In this post we will unveil a new process injection we call “Ctrl-Inject” that leverages the mechanism of handling Ctrl signals in console applications. While going through MSDN as part of our research we came across the following comment regarding Ctrl signal handling:

 “An application-defined function used with the SetConsoleCtrlHandler function. A console process uses this function to handle control signals received by the process. When the signal is received, the system creates a new thread in the process to execute the function.”

This means that each time we trigger a signal to a console based process, the system invokes a handler function which is called in a new thread.  Seeing that, we assumed that we can leverage this functionality to perform a slightly different process injection. 

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Every time a user (or a process) sends Ctrl + C (or Break) signal to a console based process (such as cmd.exe or powershell.exe), a system process called csrss.exe will invoke the function CtrlRoutine in a new thread on the targeted process.

The CtrlRoutine function is responsible for wrapping the handlers that are set using SetConsoleCtrlHandler. Diving deeper into CtrlRoutine, we noticed the following piece of code –


Figure 1: Decoding pointer before running and CFG check

This function uses a global variable called HandlerList, to store a list of callback functions, on which it iterates until one of the handlers returns TRUE announcing that signal has been handled.

 In order for a handler to execute successfully, it must satisfy the following conditions:

  • The function pointer must be properly encoded – Each pointer in the handler list is encoded using RtlEncodePointer and decoded using RtlDecodePointer API before being executed. Thus, un-encoded pointer is mostly like to crash the program.
  • Point to valid CFG (Control Flow Guard) target. CFG attempts protect indirect calls by verifying that the target of an indirect call is a valid function.


Let’s have a look inside the SetConsoleCtrlHandle and see how it sets a Ctrl handler so we could later copy its behavior. In Figure 2, we can see how each pointer is encoded before being added to HandlerList.


Figure 2: Encoding pointers before saving them

As we continue, we see a call to an internal function named SetCtrlHandler. This function updates two variables, the HandlerList as it adds a new pointer to it, and another global variable called HandlerListLength, increases its length to fit the new list size.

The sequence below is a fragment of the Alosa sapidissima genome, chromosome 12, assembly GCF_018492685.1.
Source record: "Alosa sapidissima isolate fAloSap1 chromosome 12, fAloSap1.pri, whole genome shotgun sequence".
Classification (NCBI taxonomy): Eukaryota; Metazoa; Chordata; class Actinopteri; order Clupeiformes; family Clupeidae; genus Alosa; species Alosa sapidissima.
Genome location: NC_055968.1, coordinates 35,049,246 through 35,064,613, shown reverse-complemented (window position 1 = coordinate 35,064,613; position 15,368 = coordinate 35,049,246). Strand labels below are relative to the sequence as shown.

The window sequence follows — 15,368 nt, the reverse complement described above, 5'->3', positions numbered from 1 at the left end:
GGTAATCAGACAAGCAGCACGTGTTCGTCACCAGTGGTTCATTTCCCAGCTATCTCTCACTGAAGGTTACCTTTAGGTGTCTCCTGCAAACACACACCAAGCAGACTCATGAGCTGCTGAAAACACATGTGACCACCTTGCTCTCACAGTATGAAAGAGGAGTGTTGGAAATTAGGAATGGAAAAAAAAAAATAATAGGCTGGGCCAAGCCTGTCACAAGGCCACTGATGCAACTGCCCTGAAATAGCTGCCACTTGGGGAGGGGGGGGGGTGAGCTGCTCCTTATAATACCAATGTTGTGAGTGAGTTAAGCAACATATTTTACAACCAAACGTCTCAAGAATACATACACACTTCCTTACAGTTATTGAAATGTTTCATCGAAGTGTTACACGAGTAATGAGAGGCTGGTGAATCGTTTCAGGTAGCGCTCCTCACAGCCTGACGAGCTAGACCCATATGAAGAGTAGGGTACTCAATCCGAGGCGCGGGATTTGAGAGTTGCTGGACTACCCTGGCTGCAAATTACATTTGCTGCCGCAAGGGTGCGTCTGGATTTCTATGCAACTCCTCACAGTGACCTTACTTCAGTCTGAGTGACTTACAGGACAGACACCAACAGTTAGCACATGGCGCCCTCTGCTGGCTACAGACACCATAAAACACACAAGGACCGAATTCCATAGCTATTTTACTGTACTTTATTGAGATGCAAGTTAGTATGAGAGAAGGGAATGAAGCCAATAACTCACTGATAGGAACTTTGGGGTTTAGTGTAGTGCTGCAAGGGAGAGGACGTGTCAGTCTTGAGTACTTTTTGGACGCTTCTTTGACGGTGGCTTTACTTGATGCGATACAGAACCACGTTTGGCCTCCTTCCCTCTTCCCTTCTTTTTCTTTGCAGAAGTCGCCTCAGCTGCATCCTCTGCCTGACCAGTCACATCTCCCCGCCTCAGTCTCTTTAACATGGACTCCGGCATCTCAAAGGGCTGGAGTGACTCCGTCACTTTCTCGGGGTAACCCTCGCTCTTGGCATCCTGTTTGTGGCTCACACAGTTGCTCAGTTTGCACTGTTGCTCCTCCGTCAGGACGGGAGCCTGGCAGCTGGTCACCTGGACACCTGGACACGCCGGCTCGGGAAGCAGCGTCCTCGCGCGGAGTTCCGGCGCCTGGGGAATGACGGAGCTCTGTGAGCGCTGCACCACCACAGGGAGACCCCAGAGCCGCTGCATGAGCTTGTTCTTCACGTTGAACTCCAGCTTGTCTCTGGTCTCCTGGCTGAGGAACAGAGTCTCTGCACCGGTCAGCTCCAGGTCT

Figure 3: Updating the HandlerList and increasing HandlerListLength

Now, since HandlerList and HandlerListLength variables reside within kernelbase.dll module, and since module is mapped at the same address for all processes, we can locate their address in our process and then use WriteProcessMemory to update their values in the remote process.
Our work isn’t done just yet, since CFG and pointer encoding are in place, we will need to find a way to bypass them.



Prior to the Windows 10 era, we needed a way to understand how pointer encoding/decoding works in order to circumvent pointer encoding protection. So, let’s dive into how EncodePointer works.

Figure 4: Inner workings of RtlEncodePointer

Initially, there is a call to NtQueryInformationProcess. Let’s have a look at its definition –

NTSTATUS WINAPI NtQueryInformationProcess(
_In_      HANDLE           ProcessHandle,
_In_      PROCESSINFOCLASS ProcessInformationClass,
_Out_     PVOID            ProcessInformation,
_In_      ULONG            ProcessInformationLength,
_Out_opt_ PULONG           ReturnLength

According to the definition, we can make the following assumptions:

  • ProcessHandle: when passing the value of -1, it tells the function that we refer to the calling process.
  • ProcessInformationClass: this parameter has been given the value of 0x24, an undocumented value that asks the kernel to retrieve the process secret cookie. The cookie itself resides in the EPROCESS structure.

After retrieving the secret cookie, we can see several bit operations that involve both the input pointer and the secret cookie. It’s something equivalent to the following equation:

 EncodedPointer = (OriginalPointer ^ SecretCookie) >> (SecretCookie & 0x1F)

One way for bypassing this is by executing RtlEncodePointer using CreateRemoteThread and passing it a NULL as a parameter, as seen below: